Support via Emoji

Emojis are finally useful for more than sentiment or sass. Cloudsmith Engineering can now be raised in emergency situations via a single emoji - SOS.

And it’s been used for the first, and so far only, time.

At Cloudsmith, we pride ourselves on our reactive (and in many cases proactive) support. We architected and built the platform with monitoring in mind allowing us to provide transparency of internal operations to you and us. We utilize numerous tools to help us provide the best package logistics experience to our customers. All our customers, all the time. Statuspage, Datadog, Intercom, Slack are all critical components to the Cloudsmith Experience just as Cloudsmith is a critical component in your software lifecycle.

Up until a few months ago, we ran support on a fairly ad-hoc basis. We have a passionate team in Engineering willing to stay up late and get up early for the exigencies of the service.

Cloudsmith is a 24/7 operation with customers pulling packages and containers every second of every day. Uptime is incredibly important. System behavior is incredibly important.

However, it was time to formalize the support function. We evaluated a number of products but ended up going with Opsgenie (sidenote; some of the competitors missed out on a sale because of non-responsive support… all we wanted was a trial extension). We implemented a sane rota with primary and secondary levels and put it into force.

This had the nice side-effect that productivity in Engineering went up. Now, the team not on rota could relax from the burden of support and focus on building product. And those active on the rota could relax, talk to customers and fix bugs, or achieve small tasks in-between times. It was a win-win for everyone.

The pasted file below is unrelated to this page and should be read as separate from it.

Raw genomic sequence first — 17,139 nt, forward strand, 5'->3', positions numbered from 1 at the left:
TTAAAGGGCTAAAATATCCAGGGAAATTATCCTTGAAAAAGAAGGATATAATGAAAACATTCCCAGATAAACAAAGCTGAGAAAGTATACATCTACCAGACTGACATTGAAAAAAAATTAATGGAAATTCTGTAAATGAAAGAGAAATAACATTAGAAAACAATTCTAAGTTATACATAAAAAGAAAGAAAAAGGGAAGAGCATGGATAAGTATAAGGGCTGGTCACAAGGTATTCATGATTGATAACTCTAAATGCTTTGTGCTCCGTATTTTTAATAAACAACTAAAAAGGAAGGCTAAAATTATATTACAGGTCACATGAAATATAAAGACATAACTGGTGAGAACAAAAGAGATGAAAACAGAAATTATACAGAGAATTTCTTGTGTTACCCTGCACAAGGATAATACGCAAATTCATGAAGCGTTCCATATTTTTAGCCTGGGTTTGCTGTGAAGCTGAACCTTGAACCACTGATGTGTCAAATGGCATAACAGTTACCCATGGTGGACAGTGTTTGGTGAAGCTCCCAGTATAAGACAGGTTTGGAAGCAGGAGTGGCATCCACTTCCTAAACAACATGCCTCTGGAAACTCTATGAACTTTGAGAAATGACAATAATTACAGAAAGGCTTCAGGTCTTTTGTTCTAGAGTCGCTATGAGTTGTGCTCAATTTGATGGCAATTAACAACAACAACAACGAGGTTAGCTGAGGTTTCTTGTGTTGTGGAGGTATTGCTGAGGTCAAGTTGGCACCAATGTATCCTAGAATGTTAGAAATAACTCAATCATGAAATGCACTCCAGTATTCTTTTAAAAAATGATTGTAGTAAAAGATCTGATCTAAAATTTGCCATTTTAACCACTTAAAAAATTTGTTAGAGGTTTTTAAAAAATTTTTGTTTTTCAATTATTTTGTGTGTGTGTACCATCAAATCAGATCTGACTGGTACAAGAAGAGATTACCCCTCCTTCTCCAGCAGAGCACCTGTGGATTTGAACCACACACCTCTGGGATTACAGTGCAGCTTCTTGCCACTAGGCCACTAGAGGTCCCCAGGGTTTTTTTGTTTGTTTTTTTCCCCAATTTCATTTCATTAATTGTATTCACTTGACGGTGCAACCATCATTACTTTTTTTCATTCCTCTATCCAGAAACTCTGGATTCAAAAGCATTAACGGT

But we wanted more.

Now, we had the power and ability to raise and contact Engineering in off hours if we needed to. What if a customer, in distress, could do the same?

We added emoji support for all Ultra level customers via Slack. Our customers can now directly raise a Cloudsmith engineer if they feel the service is underpowered or having critical issues.

It’s worth noting that with great power comes great responsibility. So we run it like the challenge system in tennis; you get three challenges, if there is an issue your challenge counter remains; if it’s a false alarm you get docked. At least, we assume that’s the way it will work. I guess we’ll find out!

To date, our service uptime is 99.99% and the last two incidents were only degraded service, highlighted early by our monitoring and immediately managed by the team feverishly rerouting traffic across regions to prevent the vast majority of our customers and our customer’s customers from noticing anything was sub par.

Only once has the SOS emoji been used in anger. A Docker behavioral issue that was blocking pipeline builds. Our dutiful customer raised the alarm, we rolled back a change from the previous day, resolving the issue from bed to deployment within about 30 minutes.

We thanked them.

They still have three challenges remaining.